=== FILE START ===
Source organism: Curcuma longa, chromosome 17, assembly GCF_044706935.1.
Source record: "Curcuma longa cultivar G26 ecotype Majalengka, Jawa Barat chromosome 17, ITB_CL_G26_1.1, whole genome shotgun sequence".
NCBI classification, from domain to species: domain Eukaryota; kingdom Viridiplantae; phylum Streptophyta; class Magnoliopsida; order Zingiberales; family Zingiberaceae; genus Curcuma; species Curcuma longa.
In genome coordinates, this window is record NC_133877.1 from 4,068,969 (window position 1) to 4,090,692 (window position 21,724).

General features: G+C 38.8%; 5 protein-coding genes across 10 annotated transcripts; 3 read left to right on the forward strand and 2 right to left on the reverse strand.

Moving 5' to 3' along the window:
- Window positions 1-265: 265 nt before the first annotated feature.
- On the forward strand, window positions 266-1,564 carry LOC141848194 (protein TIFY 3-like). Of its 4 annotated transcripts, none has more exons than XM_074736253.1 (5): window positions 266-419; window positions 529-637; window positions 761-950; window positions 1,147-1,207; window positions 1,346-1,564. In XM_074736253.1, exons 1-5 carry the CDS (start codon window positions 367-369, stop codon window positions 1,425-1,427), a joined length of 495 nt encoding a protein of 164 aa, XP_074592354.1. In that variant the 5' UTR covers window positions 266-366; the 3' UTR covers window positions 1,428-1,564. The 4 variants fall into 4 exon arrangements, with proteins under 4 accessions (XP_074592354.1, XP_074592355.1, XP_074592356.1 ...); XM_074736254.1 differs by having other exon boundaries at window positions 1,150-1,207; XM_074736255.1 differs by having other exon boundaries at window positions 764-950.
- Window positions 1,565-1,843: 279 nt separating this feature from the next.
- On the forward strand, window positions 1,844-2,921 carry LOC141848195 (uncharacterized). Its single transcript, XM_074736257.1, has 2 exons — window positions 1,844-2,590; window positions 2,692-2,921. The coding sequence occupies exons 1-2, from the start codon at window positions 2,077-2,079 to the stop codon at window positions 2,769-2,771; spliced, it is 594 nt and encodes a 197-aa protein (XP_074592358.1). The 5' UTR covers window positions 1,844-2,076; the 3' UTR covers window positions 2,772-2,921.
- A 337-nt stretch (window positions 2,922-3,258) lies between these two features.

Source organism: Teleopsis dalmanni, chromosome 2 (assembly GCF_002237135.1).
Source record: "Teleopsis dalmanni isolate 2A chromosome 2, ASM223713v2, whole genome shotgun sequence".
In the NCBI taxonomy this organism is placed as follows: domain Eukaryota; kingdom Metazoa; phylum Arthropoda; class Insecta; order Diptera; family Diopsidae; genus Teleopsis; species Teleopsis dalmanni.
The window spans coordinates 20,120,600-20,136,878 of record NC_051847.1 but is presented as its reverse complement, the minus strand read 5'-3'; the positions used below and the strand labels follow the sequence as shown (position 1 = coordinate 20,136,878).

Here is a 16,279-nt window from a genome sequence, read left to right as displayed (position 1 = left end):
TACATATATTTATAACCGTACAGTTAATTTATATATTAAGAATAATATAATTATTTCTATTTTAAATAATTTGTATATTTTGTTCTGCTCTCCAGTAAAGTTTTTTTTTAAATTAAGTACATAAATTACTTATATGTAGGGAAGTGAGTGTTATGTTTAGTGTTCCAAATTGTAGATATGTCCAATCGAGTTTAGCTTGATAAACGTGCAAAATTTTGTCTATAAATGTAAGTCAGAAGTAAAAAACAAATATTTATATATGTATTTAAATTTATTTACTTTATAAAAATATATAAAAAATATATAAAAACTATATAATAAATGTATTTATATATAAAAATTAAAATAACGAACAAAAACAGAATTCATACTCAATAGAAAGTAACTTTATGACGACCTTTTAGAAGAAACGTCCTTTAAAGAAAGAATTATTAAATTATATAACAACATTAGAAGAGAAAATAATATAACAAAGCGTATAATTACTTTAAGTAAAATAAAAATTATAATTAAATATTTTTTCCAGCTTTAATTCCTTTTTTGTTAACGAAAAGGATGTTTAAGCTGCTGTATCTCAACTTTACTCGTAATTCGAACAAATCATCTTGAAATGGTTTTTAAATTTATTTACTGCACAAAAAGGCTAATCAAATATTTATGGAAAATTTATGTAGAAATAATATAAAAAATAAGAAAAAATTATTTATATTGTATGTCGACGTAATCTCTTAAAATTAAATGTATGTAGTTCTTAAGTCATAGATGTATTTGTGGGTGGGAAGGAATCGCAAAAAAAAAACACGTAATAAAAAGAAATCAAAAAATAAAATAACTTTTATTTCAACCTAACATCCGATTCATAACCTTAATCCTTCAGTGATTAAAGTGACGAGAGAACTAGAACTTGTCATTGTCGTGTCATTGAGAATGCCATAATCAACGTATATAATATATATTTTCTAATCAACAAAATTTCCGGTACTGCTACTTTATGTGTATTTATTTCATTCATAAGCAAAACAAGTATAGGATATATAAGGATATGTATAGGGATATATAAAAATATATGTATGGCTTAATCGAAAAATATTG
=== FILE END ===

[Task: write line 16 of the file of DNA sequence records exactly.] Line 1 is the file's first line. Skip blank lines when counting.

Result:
Here is a 16,279-nt window from a genome sequence, read left to right as displayed (position 1 = left end):